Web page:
Centrifuges for oilfield applications were first introduced in the early 1950s.
These early units were adapted from existing industrial decanting centrifuges.
In the mid 1960s, a perforated rotor type machine was developed which does not perform like a pure decanter.
Commonly called “barite recovery” centrifuges, these early designs were limited in capacity and application.
Today, the centrifuge is even more important part of solids control.
In addition, the increased use of low-solids mud and environmental dewatering applications require higher process volumes, greater clarification and solids capacity, and additional fine solids removal. Equipment selection is decided by site specific requirements.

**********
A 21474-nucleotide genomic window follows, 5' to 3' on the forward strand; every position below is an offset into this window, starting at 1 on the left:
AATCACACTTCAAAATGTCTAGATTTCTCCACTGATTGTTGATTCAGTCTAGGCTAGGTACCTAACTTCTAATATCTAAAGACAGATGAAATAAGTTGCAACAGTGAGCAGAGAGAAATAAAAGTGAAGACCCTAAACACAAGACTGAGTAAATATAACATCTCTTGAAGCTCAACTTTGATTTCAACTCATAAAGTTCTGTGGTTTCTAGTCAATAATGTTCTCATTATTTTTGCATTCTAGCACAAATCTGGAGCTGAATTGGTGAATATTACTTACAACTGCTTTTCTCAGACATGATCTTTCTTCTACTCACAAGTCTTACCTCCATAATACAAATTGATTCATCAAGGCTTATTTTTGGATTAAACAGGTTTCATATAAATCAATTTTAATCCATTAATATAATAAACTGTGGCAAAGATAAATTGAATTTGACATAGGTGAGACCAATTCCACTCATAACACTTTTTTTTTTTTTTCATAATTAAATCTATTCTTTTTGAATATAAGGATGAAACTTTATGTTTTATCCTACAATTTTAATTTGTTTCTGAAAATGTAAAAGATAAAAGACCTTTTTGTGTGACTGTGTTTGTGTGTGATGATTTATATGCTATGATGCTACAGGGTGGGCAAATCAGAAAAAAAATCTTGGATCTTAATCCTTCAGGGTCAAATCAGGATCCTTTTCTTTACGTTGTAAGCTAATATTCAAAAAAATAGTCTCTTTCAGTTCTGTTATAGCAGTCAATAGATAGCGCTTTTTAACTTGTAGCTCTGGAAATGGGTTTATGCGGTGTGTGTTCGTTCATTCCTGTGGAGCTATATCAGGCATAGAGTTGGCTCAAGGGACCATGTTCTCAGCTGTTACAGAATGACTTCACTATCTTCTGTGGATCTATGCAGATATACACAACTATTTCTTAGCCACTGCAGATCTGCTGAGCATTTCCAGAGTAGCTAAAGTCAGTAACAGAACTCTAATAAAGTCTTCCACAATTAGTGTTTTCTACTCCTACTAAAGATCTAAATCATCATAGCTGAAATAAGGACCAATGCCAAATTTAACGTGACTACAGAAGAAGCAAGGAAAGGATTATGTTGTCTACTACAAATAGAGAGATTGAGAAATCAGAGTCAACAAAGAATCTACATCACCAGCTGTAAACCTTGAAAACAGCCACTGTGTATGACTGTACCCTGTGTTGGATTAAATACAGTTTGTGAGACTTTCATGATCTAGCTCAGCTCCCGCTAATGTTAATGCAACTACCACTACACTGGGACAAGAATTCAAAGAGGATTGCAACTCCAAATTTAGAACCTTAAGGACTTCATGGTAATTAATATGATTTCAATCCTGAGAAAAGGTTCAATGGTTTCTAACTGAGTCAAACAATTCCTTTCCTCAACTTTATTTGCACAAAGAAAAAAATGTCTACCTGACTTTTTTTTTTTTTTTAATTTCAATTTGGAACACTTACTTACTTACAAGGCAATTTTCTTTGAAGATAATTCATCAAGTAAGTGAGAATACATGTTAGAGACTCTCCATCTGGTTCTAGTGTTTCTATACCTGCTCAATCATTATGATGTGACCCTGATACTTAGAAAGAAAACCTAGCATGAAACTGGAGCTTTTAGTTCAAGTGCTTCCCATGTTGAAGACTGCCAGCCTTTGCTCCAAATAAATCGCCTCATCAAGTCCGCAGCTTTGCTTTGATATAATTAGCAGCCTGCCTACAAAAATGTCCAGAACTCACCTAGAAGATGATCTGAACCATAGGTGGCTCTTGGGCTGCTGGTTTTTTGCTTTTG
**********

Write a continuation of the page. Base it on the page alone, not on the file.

Proper system selection is the first step to effective solids control.
A decanting centrifuge is so named because it Decants, or removes, free liquid from separated solids.
A decanting centrifuge consists of a conveyor screw inside a rotating bowl.
See figure below.